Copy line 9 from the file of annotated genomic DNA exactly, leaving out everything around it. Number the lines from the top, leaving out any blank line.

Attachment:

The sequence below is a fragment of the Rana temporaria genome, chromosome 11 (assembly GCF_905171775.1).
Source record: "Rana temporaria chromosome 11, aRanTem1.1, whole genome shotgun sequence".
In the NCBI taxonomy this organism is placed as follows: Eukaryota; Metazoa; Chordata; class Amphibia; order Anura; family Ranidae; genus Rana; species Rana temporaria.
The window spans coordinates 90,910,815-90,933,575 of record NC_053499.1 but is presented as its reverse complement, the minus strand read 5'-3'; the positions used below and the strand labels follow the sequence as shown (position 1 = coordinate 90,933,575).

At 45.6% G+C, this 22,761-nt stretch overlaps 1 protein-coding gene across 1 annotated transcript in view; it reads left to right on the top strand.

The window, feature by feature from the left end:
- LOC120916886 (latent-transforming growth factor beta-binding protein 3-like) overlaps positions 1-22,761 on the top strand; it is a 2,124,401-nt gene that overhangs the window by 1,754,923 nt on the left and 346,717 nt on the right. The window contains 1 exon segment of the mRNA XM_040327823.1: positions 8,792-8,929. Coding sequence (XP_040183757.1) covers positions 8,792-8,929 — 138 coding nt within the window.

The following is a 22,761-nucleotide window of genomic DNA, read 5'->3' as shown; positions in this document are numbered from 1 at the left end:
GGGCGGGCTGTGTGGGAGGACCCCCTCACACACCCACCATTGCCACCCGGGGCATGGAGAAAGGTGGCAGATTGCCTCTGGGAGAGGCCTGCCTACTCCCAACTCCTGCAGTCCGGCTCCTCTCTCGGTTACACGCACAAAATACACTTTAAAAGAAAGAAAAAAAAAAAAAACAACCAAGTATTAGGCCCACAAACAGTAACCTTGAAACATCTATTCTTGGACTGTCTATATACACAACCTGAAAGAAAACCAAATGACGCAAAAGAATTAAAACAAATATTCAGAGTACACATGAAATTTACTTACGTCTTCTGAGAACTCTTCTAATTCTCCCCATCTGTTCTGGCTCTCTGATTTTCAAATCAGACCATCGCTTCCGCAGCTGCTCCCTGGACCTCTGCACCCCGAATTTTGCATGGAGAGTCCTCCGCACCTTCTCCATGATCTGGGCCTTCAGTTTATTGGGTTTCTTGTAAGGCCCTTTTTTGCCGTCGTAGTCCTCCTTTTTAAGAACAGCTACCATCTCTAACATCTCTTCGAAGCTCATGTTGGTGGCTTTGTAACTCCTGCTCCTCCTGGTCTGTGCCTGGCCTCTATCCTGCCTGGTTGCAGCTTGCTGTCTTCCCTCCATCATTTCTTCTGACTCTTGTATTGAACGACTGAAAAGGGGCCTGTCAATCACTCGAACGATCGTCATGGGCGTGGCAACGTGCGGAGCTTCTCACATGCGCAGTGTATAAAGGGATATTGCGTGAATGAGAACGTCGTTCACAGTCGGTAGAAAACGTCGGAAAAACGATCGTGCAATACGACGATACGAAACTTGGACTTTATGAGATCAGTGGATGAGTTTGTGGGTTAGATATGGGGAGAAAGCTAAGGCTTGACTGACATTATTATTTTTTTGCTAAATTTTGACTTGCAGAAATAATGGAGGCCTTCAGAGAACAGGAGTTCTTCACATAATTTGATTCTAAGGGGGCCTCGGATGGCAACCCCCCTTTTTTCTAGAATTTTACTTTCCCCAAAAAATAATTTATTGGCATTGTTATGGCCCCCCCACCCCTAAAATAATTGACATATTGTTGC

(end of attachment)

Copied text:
GGGCGGGCTGTGTGGGAGGACCCCCTCACACACCCACCATTGCCACCCGGGGCATGGAGAAAGGTGGCAGATTGCCTCTGGGAGAGGCCTGCCTACTCCCAACTCCTGCAGTCCGGCTCCTCTCTCGGTTACACGCACAAAATACACTTTAAAAGAAAGAAAAAAAAAAAAAACAACCAAGTATTAGGCCCACAAACAGTAACCTTGAAACATCTATTCTTGGACTGTCTATATACACAACCTGAAAGAAAACCAAATGACGCAAAAGAATTAAAACAAATATTCAGAGTACACATGAAATTTACTTACGTCTTCTGAGAACTCTTCTAATTCTCCCCATCTGTTCTGGCTCTCTGATTTTCAAATCAGACCATCGCTTCCGCAGCTGCTCCCTGGACCTCTGCACCCCGAATTTTGCATGGAGAGTCCTCCGCACCTTCTCCATGATCTGGGCCTTCAGTTTATTGGGTTTCTTGTAAGGCCCTTTTTTGCCGTCGTAGTCCTCCTTTTTAAGAACAGCTACCATCTCTAACATCTCTTCGAAGCTCATGTTGGTGGCTTTGTAACTCCTGCTCCTCCTGGTCTGTGCCTGGCCTCTATCCTGCCTGGTTGCAGCTTGCTGTCTTCCCTCCATCATTTCTTCTGACTCTTGTATTGAACGACTGAAAAGGGGCCTGTCAATCACTCGAACGATCGTCATGGGCGTGGCAACGTGCGGAGCTTCTCACATGCGCAGTGTATAAAGGGATATTGCGTGAATGAGAACGTCGTTCACAGTCGGTAGAAAACGTCGGAAAAACGATCGTGCAATACGACGATACGAAACTTGGACTTTATGAGATCAGTGGATGAGTTTGTGGGTTAGATATGGGGAGAAAGCTAAGGCTTGACTGACATTATTATTTTTTTGCTAAATTTTGACTTGCAGAAATAATGGAGGCCTTCAGAGAACAGGAGTTCTTCACATAATTTGATTCTAAGGGGGCCTCGGATGGCAACCCCCCTTTTTTCTAGAATTTTACTTTCCCCAAAAAATAATTTATTGGCATTGTTATGGCCCCCCCACCCCTAAAATAATTGACATATTGTTGC